Fil-Am artists to be showcased in 2021 Texas Biennial
SAN ANTONIO, Texas — A group of Filipino American artists’ works will be showcased at this year’s Texas Biennial.
Titled “A New Landscape, A Possible Horizon,” the biennial launches in September and will be held across several Texas museums featuring exhibitions, programs and public art in San Antonio and Houston.
When visual artist Matt Manalo applied; he was one out of 850 applicants whose work was chosen to be included. “The jurors asked me if I wanted to include the Filipinx Artists of Houston (FxAH),” he says, referring to the group of Fil-Am artists he founded.
“I said yes. It will be my first time being a part of the Biennial so I thought, might as well bring everyone with me.” Exhibiting at the biennial are 28 members of the collective. Their works will be featured at the McNay Art Museum.
A free opening reception will be held on Sept. 2 at arts and events complex Silver Street Studios on Edwards Street.
Organized by art nonprofit Big Medium, the biennial is intended to be a survey of contemporary art in Texas.
The curators of the biennial said in a statement that the seven-month endeavor is “spread across San Antonio and Houston in order to realize a diversity of practices and explore a vast landscape of disciplines, themes, and historical events relevant to both Texas and contemporary global discourse.
“Principal themes of the project—the mutable histories contained within objects and people, activism and issues of racial and social justice, and narratives unique to the history and land of Texas—are examined in multiple creative disciplines and across multiple sites.”
Manalo founded the collective “because of the need for a creative community among Filipinos living in Houston.”
“The group was founded in 2019 by me with the help of Bridget Bray, Asia Society Texas Center’s curator and director of exhibitions.
“‘Filipinx’ is a term we use to identify the Filipino American experience. We use the “x” to include different identities, stories, skill-level, ages, traumas, etc.
“We don’t have officers because we believe in collective leadership and respect each other’s capacity for labor. Everyone takes responsibilities according to their desire and ability to successfully execute a project within the collective.”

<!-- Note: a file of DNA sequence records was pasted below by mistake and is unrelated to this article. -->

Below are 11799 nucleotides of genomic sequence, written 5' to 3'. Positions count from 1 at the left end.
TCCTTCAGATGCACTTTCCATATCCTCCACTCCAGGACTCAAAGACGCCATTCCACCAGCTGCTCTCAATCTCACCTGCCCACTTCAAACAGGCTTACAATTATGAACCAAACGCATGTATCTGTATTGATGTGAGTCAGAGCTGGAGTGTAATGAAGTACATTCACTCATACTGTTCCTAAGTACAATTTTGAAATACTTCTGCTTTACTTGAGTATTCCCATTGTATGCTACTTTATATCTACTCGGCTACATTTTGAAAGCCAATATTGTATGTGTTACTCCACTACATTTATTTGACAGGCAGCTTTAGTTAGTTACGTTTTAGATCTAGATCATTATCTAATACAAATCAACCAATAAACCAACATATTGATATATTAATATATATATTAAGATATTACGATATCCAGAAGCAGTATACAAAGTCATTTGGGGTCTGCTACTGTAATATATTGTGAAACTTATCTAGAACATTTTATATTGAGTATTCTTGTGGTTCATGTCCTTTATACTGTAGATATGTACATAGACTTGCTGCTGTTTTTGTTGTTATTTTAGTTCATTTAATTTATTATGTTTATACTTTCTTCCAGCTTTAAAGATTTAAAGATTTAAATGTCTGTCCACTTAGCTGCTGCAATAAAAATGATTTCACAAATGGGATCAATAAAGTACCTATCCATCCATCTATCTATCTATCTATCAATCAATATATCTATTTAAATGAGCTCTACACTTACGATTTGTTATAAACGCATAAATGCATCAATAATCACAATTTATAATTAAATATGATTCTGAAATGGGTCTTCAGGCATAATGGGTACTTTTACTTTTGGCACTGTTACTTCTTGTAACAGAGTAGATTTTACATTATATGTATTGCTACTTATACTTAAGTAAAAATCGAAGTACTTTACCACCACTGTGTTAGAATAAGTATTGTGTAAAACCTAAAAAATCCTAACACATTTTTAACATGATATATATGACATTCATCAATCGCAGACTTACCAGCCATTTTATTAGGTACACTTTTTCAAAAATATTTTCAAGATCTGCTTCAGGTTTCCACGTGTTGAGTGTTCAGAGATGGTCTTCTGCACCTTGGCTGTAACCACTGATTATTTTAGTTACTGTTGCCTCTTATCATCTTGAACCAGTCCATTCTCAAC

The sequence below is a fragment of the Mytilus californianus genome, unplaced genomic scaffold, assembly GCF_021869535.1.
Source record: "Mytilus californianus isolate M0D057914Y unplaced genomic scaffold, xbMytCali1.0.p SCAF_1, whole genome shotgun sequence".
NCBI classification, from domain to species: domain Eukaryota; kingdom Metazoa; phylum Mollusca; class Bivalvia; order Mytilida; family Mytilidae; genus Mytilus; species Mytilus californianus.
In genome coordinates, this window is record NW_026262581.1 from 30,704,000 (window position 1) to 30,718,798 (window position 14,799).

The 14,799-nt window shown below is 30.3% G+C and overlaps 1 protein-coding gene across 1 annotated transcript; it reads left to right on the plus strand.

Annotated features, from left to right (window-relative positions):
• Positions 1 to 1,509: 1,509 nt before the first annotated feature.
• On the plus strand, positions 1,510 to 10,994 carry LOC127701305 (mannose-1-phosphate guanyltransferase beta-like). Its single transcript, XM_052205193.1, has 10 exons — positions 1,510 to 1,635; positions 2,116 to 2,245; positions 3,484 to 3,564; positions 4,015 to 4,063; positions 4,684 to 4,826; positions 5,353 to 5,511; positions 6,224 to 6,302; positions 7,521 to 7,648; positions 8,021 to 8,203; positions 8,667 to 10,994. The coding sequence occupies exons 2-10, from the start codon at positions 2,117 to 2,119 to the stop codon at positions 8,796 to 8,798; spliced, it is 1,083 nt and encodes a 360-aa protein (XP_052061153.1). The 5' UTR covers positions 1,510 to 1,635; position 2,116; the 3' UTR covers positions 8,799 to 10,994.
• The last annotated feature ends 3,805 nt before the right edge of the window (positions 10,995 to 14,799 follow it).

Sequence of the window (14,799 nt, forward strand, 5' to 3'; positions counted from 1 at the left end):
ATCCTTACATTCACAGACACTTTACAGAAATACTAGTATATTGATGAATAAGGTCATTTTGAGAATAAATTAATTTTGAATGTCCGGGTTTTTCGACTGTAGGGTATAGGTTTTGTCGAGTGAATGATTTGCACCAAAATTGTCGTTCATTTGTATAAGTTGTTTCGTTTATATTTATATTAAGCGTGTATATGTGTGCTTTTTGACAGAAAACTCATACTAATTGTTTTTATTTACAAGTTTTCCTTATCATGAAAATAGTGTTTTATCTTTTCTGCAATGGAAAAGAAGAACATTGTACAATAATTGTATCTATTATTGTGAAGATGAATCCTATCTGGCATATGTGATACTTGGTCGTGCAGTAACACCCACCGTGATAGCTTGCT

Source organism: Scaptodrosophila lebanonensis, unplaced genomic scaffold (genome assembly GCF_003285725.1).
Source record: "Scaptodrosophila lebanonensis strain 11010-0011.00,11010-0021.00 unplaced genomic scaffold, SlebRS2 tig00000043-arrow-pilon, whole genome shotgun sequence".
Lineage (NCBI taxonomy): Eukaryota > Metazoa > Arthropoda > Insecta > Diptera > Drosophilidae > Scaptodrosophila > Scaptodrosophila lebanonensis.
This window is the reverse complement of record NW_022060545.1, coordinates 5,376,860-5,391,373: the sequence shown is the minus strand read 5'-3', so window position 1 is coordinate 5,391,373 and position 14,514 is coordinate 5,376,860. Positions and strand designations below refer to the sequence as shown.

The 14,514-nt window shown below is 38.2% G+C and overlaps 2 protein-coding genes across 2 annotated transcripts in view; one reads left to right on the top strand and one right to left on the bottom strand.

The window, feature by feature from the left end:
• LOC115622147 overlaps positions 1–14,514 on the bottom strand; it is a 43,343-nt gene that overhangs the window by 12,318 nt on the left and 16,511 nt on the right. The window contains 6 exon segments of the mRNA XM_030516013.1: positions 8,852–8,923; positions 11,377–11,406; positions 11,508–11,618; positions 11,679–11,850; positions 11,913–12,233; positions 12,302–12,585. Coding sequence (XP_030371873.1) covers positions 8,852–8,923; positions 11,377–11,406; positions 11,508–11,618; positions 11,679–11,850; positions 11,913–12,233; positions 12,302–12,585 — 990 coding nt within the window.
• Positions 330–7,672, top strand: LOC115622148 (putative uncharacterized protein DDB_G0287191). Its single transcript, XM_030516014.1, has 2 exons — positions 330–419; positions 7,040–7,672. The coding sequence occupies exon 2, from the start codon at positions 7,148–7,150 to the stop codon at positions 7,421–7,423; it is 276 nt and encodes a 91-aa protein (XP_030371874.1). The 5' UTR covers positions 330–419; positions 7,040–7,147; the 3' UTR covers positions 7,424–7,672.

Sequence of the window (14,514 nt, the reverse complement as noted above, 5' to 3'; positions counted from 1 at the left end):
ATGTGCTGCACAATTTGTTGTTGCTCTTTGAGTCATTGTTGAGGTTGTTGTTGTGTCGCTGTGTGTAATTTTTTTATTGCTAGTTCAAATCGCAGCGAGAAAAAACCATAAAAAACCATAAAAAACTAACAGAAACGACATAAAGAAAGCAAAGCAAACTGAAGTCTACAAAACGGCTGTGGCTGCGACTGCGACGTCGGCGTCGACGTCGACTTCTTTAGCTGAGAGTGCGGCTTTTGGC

Since its founding, the group has organized activities such as film showings, book signings and discussions, art exhibits and panel discussions.
With a current pool of 78 members, the collective is composed of artists who are self-taught as well as academically trained.
Among the exhibiting artists for the biennial, the most seasoned artist is 68-year-old Zeus Paredes and the newest blood is 18-year-old Jacqueline Poisot.
The group is a cross-section of the rich breadth of Filipino American identity, with close to 20 biracial members as well as members who are LGBT (lesbian, gay, bisexual, trans).
It also harbors a wide swath of the many talents Fil-Ams have to offer. In addition to the visual artists, there are writers, poets, photographers, filmmakers, musicians and performance artists.
The visual artists’ works range from pieces as grand as 40 by 60 inches to as intimate as 8 by 10 inches using mediums from acrylic to gesso on surfaces from canvas to vellum. There is also a light projection piece and a mixed media installation that spans 20 feet.
“The group was excited when I told them the news that FxAH would be part of the biennial,” says Manalo.
“It will be everyone’s first time. Excited siyempre! It is a big deal for everyone in the art community in Texas.”